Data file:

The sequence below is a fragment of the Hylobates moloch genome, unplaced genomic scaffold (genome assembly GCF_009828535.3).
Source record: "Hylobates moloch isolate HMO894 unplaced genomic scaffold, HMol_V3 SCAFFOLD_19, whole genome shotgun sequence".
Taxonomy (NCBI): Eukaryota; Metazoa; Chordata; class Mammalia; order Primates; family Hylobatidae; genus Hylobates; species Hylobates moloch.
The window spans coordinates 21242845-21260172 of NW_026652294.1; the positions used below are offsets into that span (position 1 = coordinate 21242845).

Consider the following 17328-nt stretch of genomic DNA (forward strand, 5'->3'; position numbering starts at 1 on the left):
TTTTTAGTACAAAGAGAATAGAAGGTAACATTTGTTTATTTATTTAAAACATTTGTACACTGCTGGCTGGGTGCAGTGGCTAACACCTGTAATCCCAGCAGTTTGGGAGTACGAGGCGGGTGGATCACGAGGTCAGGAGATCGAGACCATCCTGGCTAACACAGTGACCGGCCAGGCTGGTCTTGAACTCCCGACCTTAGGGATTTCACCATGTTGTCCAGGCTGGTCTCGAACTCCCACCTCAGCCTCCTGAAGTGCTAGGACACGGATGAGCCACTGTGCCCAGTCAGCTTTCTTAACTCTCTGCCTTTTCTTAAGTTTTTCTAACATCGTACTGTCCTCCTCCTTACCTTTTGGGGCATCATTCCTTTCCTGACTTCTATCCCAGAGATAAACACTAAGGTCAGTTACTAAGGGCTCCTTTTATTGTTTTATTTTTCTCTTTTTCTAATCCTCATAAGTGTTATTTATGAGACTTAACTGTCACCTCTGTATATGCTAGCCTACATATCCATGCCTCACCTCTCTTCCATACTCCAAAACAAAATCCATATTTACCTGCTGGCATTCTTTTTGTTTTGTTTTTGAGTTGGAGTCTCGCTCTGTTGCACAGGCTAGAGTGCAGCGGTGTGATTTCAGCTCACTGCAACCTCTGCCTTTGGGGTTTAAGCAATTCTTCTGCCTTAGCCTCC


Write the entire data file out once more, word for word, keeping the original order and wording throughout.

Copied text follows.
The sequence below is a fragment of the Hylobates moloch genome, unplaced genomic scaffold (genome assembly GCF_009828535.3).
Source record: "Hylobates moloch isolate HMO894 unplaced genomic scaffold, HMol_V3 SCAFFOLD_19, whole genome shotgun sequence".
Taxonomy (NCBI): Eukaryota; Metazoa; Chordata; class Mammalia; order Primates; family Hylobatidae; genus Hylobates; species Hylobates moloch.
The window spans coordinates 21242845-21260172 of NW_026652294.1; the positions used below are offsets into that span (position 1 = coordinate 21242845).

Consider the following 17328-nt stretch of genomic DNA (forward strand, 5'->3'; position numbering starts at 1 on the left):
TTTTTAGTACAAAGAGAATAGAAGGTAACATTTGTTTATTTATTTAAAACATTTGTACACTGCTGGCTGGGTGCAGTGGCTAACACCTGTAATCCCAGCAGTTTGGGAGTACGAGGCGGGTGGATCACGAGGTCAGGAGATCGAGACCATCCTGGCTAACACAGTGACCGGCCAGGCTGGTCTTGAACTCCCGACCTTAGGGATTTCACCATGTTGTCCAGGCTGGTCTCGAACTCCCACCTCAGCCTCCTGAAGTGCTAGGACACGGATGAGCCACTGTGCCCAGTCAGCTTTCTTAACTCTCTGCCTTTTCTTAAGTTTTTCTAACATCGTACTGTCCTCCTCCTTACCTTTTGGGGCATCATTCCTTTCCTGACTTCTATCCCAGAGATAAACACTAAGGTCAGTTACTAAGGGCTCCTTTTATTGTTTTATTTTTCTCTTTTTCTAATCCTCATAAGTGTTATTTATGAGACTTAACTGTCACCTCTGTATATGCTAGCCTACATATCCATGCCTCACCTCTCTTCCATACTCCAAAACAAAATCCATATTTACCTGCTGGCATTCTTTTTGTTTTGTTTTTGAGTTGGAGTCTCGCTCTGTTGCACAGGCTAGAGTGCAGCGGTGTGATTTCAGCTCACTGCAACCTCTGCCTTTGGGGTTTAAGCAATTCTTCTGCCTTAGCCTCC